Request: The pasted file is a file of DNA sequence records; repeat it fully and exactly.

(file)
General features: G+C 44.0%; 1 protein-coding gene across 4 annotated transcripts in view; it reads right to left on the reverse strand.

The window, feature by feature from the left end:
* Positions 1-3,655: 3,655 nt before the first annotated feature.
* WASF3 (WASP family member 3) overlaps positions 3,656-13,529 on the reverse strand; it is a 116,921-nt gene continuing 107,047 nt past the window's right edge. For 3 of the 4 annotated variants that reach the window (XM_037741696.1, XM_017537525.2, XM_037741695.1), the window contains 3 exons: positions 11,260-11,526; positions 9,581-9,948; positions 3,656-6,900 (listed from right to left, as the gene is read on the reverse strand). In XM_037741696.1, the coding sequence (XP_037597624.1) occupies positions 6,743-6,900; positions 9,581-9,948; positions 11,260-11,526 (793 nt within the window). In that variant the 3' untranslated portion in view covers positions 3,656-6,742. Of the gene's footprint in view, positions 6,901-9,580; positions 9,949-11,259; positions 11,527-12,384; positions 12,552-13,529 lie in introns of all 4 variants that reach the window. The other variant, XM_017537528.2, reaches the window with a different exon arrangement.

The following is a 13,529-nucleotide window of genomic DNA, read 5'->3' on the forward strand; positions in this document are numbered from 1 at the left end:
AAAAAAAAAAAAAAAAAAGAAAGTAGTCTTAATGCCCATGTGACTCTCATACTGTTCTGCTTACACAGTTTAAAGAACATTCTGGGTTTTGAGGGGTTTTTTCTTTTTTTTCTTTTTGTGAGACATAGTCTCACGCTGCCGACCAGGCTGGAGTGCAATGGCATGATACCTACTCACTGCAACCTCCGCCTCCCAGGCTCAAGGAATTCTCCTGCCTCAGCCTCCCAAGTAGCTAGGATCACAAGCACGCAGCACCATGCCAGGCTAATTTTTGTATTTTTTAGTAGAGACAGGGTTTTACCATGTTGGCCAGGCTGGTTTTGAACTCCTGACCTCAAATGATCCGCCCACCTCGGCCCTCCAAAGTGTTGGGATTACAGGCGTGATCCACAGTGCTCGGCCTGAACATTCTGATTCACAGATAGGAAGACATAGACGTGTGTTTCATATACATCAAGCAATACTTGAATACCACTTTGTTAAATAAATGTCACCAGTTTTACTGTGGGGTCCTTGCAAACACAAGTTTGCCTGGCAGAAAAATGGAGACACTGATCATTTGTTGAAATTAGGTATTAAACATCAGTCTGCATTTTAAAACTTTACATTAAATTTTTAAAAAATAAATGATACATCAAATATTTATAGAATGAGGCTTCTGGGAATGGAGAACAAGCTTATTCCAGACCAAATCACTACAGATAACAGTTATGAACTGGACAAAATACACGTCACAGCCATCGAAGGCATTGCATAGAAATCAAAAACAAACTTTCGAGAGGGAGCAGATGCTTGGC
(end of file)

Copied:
General features: G+C 44.0%; 1 protein-coding gene across 4 annotated transcripts in view; it reads right to left on the reverse strand.

The window, feature by feature from the left end:
* Positions 1-3,655: 3,655 nt before the first annotated feature.
* WASF3 (WASP family member 3) overlaps positions 3,656-13,529 on the reverse strand; it is a 116,921-nt gene continuing 107,047 nt past the window's right edge. For 3 of the 4 annotated variants that reach the window (XM_037741696.1, XM_017537525.2, XM_037741695.1), the window contains 3 exons: positions 11,260-11,526; positions 9,581-9,948; positions 3,656-6,900 (listed from right to left, as the gene is read on the reverse strand). In XM_037741696.1, the coding sequence (XP_037597624.1) occupies positions 6,743-6,900; positions 9,581-9,948; positions 11,260-11,526 (793 nt within the window). In that variant the 3' untranslated portion in view covers positions 3,656-6,742. Of the gene's footprint in view, positions 6,901-9,580; positions 9,949-11,259; positions 11,527-12,384; positions 12,552-13,529 lie in introns of all 4 variants that reach the window. The other variant, XM_017537528.2, reaches the window with a different exon arrangement.

The following is a 13,529-nucleotide window of genomic DNA, read 5'->3' on the forward strand; positions in this document are numbered from 1 at the left end:
AAAAAAAAAAAAAAAAAAGAAAGTAGTCTTAATGCCCATGTGACTCTCATACTGTTCTGCTTACACAGTTTAAAGAACATTCTGGGTTTTGAGGGGTTTTTTCTTTTTTTTCTTTTTGTGAGACATAGTCTCACGCTGCCGACCAGGCTGGAGTGCAATGGCATGATACCTACTCACTGCAACCTCCGCCTCCCAGGCTCAAGGAATTCTCCTGCCTCAGCCTCCCAAGTAGCTAGGATCACAAGCACGCAGCACCATGCCAGGCTAATTTTTGTATTTTTTAGTAGAGACAGGGTTTTACCATGTTGGCCAGGCTGGTTTTGAACTCCTGACCTCAAATGATCCGCCCACCTCGGCCCTCCAAAGTGTTGGGATTACAGGCGTGATCCACAGTGCTCGGCCTGAACATTCTGATTCACAGATAGGAAGACATAGACGTGTGTTTCATATACATCAAGCAATACTTGAATACCACTTTGTTAAATAAATGTCACCAGTTTTACTGTGGGGTCCTTGCAAACACAAGTTTGCCTGGCAGAAAAATGGAGACACTGATCATTTGTTGAAATTAGGTATTAAACATCAGTCTGCATTTTAAAACTTTACATTAAATTTTTAAAAAATAAATGATACATCAAATATTTATAGAATGAGGCTTCTGGGAATGGAGAACAAGCTTATTCCAGACCAAATCACTACAGATAACAGTTATGAACTGGACAAAATACACGTCACAGCCATCGAAGGCATTGCATAGAAATCAAAAACAAACTTTCGAGAGGGAGCAGATGCTTGGC